Pair’s disappearance in Brazil’s Amazon tied to ‘fish mafia’

A main line of police investigation into the disappearance of a British journalist and an Indigenous official in the Amazon points to an international network that pays poor fishermen to fish illegally in Brazil’s Javari Valley, authorities said.

British freelance journalist Dom Phillips and Indigenous official Bruno Pereira were last seen last Sunday morning near the Javari Valley Indigenous Territory, which sits in an area the size of Portugal bordering Peru and Colombia.

The two men were in the Sao Rafael community. They were returning by boat to the nearby city of Atalaia do Norte but never arrived.

After a slow start, the army, the navy, civil defence, state police and indigenous volunteers have been mobilized in the search.

On Saturday, federal police said they were still analyzing human matter found the day before in the area where they disappeared. No more details were provided.

The army, the navy, civil defence, state police and indigenous volunteers have been mobilized in the search(Edmar Barros/AP)

The scheme is run by local businessmen, who pay fishermen to enter the Javari Valley, catch fish, and deliver it to them.

The only known suspect in the disappearances is fisherman Amarildo da Costa de Oliveira, also known as Pelado, who is under arrest.

According to accounts by Indigenous people who were with Pereira and Phillips, he brandished a rifle at them the day before the pair disappeared.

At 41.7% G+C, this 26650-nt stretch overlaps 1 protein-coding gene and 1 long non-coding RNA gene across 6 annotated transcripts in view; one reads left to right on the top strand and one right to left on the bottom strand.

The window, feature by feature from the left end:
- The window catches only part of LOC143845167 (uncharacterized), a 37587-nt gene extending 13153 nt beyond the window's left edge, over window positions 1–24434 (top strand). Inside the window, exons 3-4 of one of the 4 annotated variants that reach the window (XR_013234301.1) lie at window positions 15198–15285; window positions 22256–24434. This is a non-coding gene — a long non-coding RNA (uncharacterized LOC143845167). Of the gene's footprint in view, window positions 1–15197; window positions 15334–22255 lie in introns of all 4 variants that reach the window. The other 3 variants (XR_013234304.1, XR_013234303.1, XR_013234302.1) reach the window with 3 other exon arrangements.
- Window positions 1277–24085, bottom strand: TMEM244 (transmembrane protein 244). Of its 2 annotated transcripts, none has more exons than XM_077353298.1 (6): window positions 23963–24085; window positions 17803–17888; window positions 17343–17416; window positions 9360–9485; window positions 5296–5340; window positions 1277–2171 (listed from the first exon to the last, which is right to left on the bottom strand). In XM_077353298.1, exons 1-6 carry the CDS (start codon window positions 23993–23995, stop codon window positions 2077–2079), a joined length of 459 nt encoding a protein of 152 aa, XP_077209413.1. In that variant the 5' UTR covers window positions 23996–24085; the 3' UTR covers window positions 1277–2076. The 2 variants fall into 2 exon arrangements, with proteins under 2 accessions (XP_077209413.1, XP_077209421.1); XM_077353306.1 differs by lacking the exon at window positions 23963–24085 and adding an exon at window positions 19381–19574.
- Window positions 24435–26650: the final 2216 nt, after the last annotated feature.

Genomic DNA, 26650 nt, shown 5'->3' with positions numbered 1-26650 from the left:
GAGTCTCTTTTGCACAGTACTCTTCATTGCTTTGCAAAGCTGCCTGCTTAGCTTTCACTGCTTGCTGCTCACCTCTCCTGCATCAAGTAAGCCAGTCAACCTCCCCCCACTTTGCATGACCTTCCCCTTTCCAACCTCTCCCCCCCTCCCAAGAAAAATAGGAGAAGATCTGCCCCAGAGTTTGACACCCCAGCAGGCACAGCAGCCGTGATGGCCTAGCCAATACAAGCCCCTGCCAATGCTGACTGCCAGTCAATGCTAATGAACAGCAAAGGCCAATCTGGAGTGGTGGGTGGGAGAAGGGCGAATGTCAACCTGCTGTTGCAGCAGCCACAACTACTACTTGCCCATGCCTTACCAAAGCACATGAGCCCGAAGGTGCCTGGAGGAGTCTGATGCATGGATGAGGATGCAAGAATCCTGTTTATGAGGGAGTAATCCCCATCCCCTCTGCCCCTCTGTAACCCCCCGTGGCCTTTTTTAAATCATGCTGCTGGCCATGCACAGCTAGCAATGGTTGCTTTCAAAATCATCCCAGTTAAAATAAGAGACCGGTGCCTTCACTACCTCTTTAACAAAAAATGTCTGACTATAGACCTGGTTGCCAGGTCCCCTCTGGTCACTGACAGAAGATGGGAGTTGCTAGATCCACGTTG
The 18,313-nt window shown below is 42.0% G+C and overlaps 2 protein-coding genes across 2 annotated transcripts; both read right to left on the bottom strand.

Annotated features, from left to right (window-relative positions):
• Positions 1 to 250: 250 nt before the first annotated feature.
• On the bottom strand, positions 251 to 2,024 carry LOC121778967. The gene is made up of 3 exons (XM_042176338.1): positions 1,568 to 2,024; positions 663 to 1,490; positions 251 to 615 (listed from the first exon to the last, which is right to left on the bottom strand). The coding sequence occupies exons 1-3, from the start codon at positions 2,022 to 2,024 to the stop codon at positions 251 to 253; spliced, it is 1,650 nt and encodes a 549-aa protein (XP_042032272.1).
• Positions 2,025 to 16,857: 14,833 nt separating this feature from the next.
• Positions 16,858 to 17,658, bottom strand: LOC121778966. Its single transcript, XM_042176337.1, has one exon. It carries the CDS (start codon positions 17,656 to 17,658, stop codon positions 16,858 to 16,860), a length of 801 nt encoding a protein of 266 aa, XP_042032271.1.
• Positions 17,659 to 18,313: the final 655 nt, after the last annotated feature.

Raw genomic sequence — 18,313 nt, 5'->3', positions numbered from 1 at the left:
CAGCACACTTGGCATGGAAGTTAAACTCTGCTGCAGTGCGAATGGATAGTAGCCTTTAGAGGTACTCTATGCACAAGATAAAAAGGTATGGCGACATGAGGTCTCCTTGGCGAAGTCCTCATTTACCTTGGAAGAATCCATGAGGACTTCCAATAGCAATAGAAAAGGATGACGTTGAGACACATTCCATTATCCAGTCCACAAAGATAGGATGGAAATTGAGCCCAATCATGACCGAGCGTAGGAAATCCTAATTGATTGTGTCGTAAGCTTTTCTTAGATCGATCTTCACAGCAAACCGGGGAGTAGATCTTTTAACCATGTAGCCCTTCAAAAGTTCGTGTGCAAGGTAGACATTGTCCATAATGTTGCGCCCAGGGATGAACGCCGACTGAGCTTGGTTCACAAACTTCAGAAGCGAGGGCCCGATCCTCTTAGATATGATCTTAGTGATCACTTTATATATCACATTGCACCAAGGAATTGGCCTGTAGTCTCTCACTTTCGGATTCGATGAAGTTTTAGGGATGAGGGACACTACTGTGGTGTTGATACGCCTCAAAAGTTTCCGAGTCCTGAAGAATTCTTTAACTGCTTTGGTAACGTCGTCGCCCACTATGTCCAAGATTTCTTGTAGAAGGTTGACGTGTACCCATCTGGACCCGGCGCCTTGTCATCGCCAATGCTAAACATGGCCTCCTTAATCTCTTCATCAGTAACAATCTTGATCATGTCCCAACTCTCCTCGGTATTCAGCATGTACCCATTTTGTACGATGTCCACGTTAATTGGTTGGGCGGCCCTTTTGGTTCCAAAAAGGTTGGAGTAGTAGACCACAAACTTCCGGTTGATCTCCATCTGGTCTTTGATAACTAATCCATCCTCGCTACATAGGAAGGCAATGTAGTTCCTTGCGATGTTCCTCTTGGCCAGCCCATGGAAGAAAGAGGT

He denies any wrongdoing and said military police tortured him to try to get a confession, his family told the Associated Press.

Pereira, who previously led the local bureau of the government’s indigenous agency, known as FUNAI, has taken part in several operations against illegal fishing.

In such operations, as a rule the fishing gear is seized or destroyed, while the fishermen are fined and briefly detained. Only the Indigenous can legally fish in their territories.

“The crime’s motive is some personal feud over fishing inspection,” the mayor of Atalaia do Norte, Denis Paiva, speculated to reporters without providing more details.

The AP had access to police information shared with Indigenous leadership. While some police, the mayor and others in the region link the pair’s disappearances to a “fish mafia”, federal police do not rule out other lines of investigation. The area has a heavy narcotrafficking activity.

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